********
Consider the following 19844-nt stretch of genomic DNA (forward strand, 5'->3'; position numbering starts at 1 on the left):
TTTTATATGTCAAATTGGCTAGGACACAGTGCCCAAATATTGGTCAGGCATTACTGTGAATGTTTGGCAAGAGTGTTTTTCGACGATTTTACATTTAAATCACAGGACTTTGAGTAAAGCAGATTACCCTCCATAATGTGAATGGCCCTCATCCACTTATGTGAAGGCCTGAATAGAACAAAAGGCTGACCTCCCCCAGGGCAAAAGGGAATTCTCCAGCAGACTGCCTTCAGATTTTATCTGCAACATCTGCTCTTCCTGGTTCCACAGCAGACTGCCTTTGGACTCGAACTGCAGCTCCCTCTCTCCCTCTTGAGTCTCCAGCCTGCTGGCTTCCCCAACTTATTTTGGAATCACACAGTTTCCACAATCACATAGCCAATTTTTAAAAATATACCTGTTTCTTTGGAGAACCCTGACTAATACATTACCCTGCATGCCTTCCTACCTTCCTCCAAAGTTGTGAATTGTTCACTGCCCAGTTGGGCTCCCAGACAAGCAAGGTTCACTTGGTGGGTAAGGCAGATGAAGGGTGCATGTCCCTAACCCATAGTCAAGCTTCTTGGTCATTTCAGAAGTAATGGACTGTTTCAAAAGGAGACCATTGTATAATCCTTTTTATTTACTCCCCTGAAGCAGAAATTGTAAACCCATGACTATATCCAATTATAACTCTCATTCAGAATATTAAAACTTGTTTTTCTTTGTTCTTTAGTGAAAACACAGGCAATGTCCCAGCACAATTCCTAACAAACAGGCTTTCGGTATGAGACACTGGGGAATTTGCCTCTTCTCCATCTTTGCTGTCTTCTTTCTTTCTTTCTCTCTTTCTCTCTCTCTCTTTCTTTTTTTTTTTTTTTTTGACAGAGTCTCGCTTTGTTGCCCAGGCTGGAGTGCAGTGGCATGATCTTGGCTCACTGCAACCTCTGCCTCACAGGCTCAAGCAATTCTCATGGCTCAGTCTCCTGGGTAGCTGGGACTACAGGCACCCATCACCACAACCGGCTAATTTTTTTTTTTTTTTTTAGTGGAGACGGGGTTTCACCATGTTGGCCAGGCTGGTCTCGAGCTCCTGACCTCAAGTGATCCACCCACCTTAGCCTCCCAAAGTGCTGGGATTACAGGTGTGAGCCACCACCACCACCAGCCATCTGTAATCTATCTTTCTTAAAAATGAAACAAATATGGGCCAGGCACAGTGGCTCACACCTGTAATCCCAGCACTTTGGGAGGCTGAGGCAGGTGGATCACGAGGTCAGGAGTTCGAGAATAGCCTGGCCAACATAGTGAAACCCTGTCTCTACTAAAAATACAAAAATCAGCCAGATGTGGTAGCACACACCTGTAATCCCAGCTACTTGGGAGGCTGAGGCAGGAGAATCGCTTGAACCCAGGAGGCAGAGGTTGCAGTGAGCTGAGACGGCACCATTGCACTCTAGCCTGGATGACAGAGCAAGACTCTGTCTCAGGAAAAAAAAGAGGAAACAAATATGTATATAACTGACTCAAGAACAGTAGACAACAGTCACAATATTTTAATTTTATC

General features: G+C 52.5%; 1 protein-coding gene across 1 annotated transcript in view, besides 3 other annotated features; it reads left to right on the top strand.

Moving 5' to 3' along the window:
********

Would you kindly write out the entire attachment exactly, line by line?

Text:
Consider the following 19844-nt stretch of genomic DNA (forward strand, 5'->3'; position numbering starts at 1 on the left):
TTTTATATGTCAAATTGGCTAGGACACAGTGCCCAAATATTGGTCAGGCATTACTGTGAATGTTTGGCAAGAGTGTTTTTCGACGATTTTACATTTAAATCACAGGACTTTGAGTAAAGCAGATTACCCTCCATAATGTGAATGGCCCTCATCCACTTATGTGAAGGCCTGAATAGAACAAAAGGCTGACCTCCCCCAGGGCAAAAGGGAATTCTCCAGCAGACTGCCTTCAGATTTTATCTGCAACATCTGCTCTTCCTGGTTCCACAGCAGACTGCCTTTGGACTCGAACTGCAGCTCCCTCTCTCCCTCTTGAGTCTCCAGCCTGCTGGCTTCCCCAACTTATTTTGGAATCACACAGTTTCCACAATCACATAGCCAATTTTTAAAAATATACCTGTTTCTTTGGAGAACCCTGACTAATACATTACCCTGCATGCCTTCCTACCTTCCTCCAAAGTTGTGAATTGTTCACTGCCCAGTTGGGCTCCCAGACAAGCAAGGTTCACTTGGTGGGTAAGGCAGATGAAGGGTGCATGTCCCTAACCCATAGTCAAGCTTCTTGGTCATTTCAGAAGTAATGGACTGTTTCAAAAGGAGACCATTGTATAATCCTTTTTATTTACTCCCCTGAAGCAGAAATTGTAAACCCATGACTATATCCAATTATAACTCTCATTCAGAATATTAAAACTTGTTTTTCTTTGTTCTTTAGTGAAAACACAGGCAATGTCCCAGCACAATTCCTAACAAACAGGCTTTCGGTATGAGACACTGGGGAATTTGCCTCTTCTCCATCTTTGCTGTCTTCTTTCTTTCTTTCTCTCTTTCTCTCTCTCTCTTTCTTTTTTTTTTTTTTTTTGACAGAGTCTCGCTTTGTTGCCCAGGCTGGAGTGCAGTGGCATGATCTTGGCTCACTGCAACCTCTGCCTCACAGGCTCAAGCAATTCTCATGGCTCAGTCTCCTGGGTAGCTGGGACTACAGGCACCCATCACCACAACCGGCTAATTTTTTTTTTTTTTTTTAGTGGAGACGGGGTTTCACCATGTTGGCCAGGCTGGTCTCGAGCTCCTGACCTCAAGTGATCCACCCACCTTAGCCTCCCAAAGTGCTGGGATTACAGGTGTGAGCCACCACCACCACCAGCCATCTGTAATCTATCTTTCTTAAAAATGAAACAAATATGGGCCAGGCACAGTGGCTCACACCTGTAATCCCAGCACTTTGGGAGGCTGAGGCAGGTGGATCACGAGGTCAGGAGTTCGAGAATAGCCTGGCCAACATAGTGAAACCCTGTCTCTACTAAAAATACAAAAATCAGCCAGATGTGGTAGCACACACCTGTAATCCCAGCTACTTGGGAGGCTGAGGCAGGAGAATCGCTTGAACCCAGGAGGCAGAGGTTGCAGTGAGCTGAGACGGCACCATTGCACTCTAGCCTGGATGACAGAGCAAGACTCTGTCTCAGGAAAAAAAAGAGGAAACAAATATGTATATAACTGACTCAAGAACAGTAGACAACAGTCACAATATTTTAATTTTATC

General features: G+C 52.5%; 1 protein-coding gene across 1 annotated transcript in view, besides 3 other annotated features; it reads left to right on the top strand.

Moving 5' to 3' along the window: